Name: Zakkushi
Location: 823 Denman St Vancouver, BC (604) 685-1136
Prices: $1.30 to $2.20 per kushi, with a minumum order of two per variety; several other Japanese grill options; probably $15 to $20/person for dinner.
Service: Low-key and warm. Definitely not the frantic energy here of Kingyo and Guu. Definitely a good place to make your last stop on your crawl.
Food: Delicious meat on a skewer. Mmmm. There were vegetarian items, but this is a place to take the meat eater in your life.
Recommended?: Great for a crawl or for a meal.

Zakkushi Charcoal Grill (Denman) on Urbanspoon
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Part of the 2009 Izakaya Crawl.

I can sum up the biggest problem we had at Gyoza King by telling you that their website does not have an English version. Yes, this is a Japanese expatriate hotspot. Weirdly, I felt like I was transported back to Hong Kong, trying to order from a street vendor who didn't speak Mandarin or English well. A conversation my roommate had with the waitress, as verbatim as I can remember:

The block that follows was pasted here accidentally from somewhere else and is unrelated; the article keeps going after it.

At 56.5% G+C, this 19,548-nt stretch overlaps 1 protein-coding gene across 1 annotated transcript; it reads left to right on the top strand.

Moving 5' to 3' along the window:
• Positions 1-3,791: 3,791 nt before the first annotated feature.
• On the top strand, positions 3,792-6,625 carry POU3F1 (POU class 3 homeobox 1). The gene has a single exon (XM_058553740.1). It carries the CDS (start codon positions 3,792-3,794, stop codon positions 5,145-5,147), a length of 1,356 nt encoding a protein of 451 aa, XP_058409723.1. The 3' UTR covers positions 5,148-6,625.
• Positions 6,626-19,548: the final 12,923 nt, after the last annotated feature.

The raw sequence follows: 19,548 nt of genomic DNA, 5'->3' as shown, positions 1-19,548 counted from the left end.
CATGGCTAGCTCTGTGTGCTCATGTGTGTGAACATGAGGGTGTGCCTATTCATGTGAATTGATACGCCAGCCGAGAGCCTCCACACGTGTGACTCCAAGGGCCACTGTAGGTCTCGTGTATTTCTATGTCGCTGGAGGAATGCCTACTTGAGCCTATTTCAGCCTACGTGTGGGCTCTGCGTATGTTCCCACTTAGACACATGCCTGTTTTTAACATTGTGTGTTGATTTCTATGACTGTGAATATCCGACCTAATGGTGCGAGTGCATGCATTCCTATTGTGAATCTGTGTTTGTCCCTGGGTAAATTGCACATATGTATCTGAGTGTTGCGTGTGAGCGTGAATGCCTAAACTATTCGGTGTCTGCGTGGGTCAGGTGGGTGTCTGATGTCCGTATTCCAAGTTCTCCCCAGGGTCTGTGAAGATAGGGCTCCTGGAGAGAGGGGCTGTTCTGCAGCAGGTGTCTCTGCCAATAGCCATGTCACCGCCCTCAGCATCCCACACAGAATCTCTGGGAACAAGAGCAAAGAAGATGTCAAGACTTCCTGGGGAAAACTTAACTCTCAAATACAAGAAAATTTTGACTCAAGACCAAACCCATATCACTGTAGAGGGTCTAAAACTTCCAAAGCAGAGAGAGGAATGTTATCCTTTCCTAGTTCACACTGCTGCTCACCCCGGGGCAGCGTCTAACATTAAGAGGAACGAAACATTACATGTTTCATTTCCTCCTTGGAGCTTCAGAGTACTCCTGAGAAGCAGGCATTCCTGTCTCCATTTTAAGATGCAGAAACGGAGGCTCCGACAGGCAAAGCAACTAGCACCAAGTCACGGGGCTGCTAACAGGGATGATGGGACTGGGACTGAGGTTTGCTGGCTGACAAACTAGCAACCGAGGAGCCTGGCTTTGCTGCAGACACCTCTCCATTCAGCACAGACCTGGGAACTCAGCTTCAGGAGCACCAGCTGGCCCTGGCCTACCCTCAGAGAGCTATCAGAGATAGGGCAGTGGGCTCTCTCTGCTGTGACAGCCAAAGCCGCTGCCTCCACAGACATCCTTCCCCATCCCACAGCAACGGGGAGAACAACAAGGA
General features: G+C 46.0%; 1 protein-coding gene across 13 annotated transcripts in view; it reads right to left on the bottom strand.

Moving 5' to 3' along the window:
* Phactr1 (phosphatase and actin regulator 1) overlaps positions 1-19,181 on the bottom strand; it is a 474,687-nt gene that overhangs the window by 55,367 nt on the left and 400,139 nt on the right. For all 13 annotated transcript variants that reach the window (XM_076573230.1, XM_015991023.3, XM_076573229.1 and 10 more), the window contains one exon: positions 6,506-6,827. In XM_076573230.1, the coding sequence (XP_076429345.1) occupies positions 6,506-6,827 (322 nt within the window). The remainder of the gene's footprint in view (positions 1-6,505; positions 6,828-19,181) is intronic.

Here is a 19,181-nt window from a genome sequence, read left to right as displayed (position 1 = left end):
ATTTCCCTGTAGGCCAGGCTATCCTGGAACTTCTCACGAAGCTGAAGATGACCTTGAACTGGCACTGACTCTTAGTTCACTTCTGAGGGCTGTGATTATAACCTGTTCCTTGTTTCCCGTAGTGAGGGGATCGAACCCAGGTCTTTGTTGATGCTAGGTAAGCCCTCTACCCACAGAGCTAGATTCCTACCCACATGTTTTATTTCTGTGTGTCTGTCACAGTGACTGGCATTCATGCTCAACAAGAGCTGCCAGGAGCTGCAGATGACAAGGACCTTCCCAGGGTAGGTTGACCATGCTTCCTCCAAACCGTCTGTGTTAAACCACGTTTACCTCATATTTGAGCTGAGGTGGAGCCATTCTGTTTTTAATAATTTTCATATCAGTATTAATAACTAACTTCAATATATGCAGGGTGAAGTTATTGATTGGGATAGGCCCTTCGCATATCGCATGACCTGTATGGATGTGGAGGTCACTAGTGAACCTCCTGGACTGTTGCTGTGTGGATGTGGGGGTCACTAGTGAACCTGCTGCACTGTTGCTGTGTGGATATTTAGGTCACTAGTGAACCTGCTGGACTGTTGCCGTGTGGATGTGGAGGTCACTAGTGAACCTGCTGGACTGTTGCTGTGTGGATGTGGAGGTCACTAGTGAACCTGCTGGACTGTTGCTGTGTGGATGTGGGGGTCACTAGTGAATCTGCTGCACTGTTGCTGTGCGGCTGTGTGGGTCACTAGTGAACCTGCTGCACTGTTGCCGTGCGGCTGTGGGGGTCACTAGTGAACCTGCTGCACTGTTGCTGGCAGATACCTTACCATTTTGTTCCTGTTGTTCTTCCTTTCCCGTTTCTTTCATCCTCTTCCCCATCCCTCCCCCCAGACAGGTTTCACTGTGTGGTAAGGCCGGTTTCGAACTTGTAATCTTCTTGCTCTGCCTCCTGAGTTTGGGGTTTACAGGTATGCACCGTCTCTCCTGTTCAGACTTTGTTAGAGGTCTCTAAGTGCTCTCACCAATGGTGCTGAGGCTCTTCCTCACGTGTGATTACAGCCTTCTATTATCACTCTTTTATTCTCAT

"Does this come with rice?"

"You want a rice?"

"No, I mean, does this come with rice?" *points*

"You want a rice?"

"Yes, I want rice, but does this come with it already?"

"You want a bowl rice? Small bowl?"

*sighs* "Yes, I want a bowl of rice."

As it turned out, the dish she was asking about, the katsudon ($3.95), did indeed come with rice:

But it was okay. The Boyfriend and I split one bowl, and she had the other. I was pretty sure that the "don" in "katsudon" meant "on rice" but I wasn't 100% sure, hence her question.

Gyoza King used to have a reputation for being very adamant about not serving sushi or sashimi. But they've now relaxed, obviously, because while there wasn't any sushi, there were several raw seafood options on the menu on our visit, including raw oysters. Very fresh, with the only garnish being a tiny piece of lemon. Yum.

Of course you can't go to Gyoza King and not get gyoza! We got six of the shrimp and pork gyoza ($4.95). A nice crispy exterior and moist, flavorful interior. What more can you ask for?

We also got drinks but for some reason I neglected to take a picture of them? Oops. We all got chuuhai, a popular cocktail genre in Japan, which is a blend of fresh juice and shochu. I had grapefruit juice and Moonlight.

Gyoza King was a breath of fresh air, or perhaps a mouthful of tasty food, after our bad experience at Hapa Izakaya. I felt better saying goodbye to my roommate here than I would have at Hapa.